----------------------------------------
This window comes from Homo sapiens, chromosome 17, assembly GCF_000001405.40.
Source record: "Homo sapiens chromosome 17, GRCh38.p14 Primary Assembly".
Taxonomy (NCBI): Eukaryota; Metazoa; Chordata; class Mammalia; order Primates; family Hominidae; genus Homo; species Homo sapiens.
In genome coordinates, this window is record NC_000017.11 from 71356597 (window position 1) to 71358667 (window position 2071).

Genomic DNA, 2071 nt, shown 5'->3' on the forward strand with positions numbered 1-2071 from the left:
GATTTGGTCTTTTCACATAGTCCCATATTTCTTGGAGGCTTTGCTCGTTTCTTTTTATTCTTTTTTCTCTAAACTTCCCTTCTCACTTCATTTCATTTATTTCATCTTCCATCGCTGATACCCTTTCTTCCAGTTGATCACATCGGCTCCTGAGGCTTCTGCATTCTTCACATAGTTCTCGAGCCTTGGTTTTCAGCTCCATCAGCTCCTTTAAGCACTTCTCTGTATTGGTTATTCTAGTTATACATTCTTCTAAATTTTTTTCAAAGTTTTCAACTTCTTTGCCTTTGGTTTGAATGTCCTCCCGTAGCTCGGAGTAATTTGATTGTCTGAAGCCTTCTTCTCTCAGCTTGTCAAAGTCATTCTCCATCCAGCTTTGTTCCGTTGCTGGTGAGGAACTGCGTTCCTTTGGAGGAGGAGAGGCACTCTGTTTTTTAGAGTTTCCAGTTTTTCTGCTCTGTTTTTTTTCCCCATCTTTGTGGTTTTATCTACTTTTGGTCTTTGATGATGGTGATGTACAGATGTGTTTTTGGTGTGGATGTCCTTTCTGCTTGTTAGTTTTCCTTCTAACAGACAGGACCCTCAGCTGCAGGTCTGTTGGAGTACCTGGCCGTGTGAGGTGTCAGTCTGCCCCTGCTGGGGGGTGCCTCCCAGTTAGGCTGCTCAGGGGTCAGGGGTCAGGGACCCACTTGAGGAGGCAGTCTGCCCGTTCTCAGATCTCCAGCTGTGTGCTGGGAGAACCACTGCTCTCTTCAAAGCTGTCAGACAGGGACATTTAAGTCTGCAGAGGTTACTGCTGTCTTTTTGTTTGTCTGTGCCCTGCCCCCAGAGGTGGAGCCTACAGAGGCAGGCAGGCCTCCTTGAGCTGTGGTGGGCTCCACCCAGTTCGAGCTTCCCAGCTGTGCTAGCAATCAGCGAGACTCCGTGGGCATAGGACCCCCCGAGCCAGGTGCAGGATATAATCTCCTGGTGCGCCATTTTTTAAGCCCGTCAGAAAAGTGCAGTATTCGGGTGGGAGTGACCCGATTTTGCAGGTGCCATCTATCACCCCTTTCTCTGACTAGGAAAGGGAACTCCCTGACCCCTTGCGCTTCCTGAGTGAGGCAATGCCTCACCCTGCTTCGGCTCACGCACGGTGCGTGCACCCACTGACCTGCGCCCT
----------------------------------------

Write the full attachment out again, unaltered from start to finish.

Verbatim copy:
This window comes from Homo sapiens, chromosome 17, assembly GCF_000001405.40.
Source record: "Homo sapiens chromosome 17, GRCh38.p14 Primary Assembly".
Taxonomy (NCBI): Eukaryota; Metazoa; Chordata; class Mammalia; order Primates; family Hominidae; genus Homo; species Homo sapiens.
In genome coordinates, this window is record NC_000017.11 from 71356597 (window position 1) to 71358667 (window position 2071).

Genomic DNA, 2071 nt, shown 5'->3' on the forward strand with positions numbered 1-2071 from the left:
GATTTGGTCTTTTCACATAGTCCCATATTTCTTGGAGGCTTTGCTCGTTTCTTTTTATTCTTTTTTCTCTAAACTTCCCTTCTCACTTCATTTCATTTATTTCATCTTCCATCGCTGATACCCTTTCTTCCAGTTGATCACATCGGCTCCTGAGGCTTCTGCATTCTTCACATAGTTCTCGAGCCTTGGTTTTCAGCTCCATCAGCTCCTTTAAGCACTTCTCTGTATTGGTTATTCTAGTTATACATTCTTCTAAATTTTTTTCAAAGTTTTCAACTTCTTTGCCTTTGGTTTGAATGTCCTCCCGTAGCTCGGAGTAATTTGATTGTCTGAAGCCTTCTTCTCTCAGCTTGTCAAAGTCATTCTCCATCCAGCTTTGTTCCGTTGCTGGTGAGGAACTGCGTTCCTTTGGAGGAGGAGAGGCACTCTGTTTTTTAGAGTTTCCAGTTTTTCTGCTCTGTTTTTTTTCCCCATCTTTGTGGTTTTATCTACTTTTGGTCTTTGATGATGGTGATGTACAGATGTGTTTTTGGTGTGGATGTCCTTTCTGCTTGTTAGTTTTCCTTCTAACAGACAGGACCCTCAGCTGCAGGTCTGTTGGAGTACCTGGCCGTGTGAGGTGTCAGTCTGCCCCTGCTGGGGGGTGCCTCCCAGTTAGGCTGCTCAGGGGTCAGGGGTCAGGGACCCACTTGAGGAGGCAGTCTGCCCGTTCTCAGATCTCCAGCTGTGTGCTGGGAGAACCACTGCTCTCTTCAAAGCTGTCAGACAGGGACATTTAAGTCTGCAGAGGTTACTGCTGTCTTTTTGTTTGTCTGTGCCCTGCCCCCAGAGGTGGAGCCTACAGAGGCAGGCAGGCCTCCTTGAGCTGTGGTGGGCTCCACCCAGTTCGAGCTTCCCAGCTGTGCTAGCAATCAGCGAGACTCCGTGGGCATAGGACCCCCCGAGCCAGGTGCAGGATATAATCTCCTGGTGCGCCATTTTTTAAGCCCGTCAGAAAAGTGCAGTATTCGGGTGGGAGTGACCCGATTTTGCAGGTGCCATCTATCACCCCTTTCTCTGACTAGGAAAGGGAACTCCCTGACCCCTTGCGCTTCCTGAGTGAGGCAATGCCTCACCCTGCTTCGGCTCACGCACGGTGCGTGCACCCACTGACCTGCGCCCT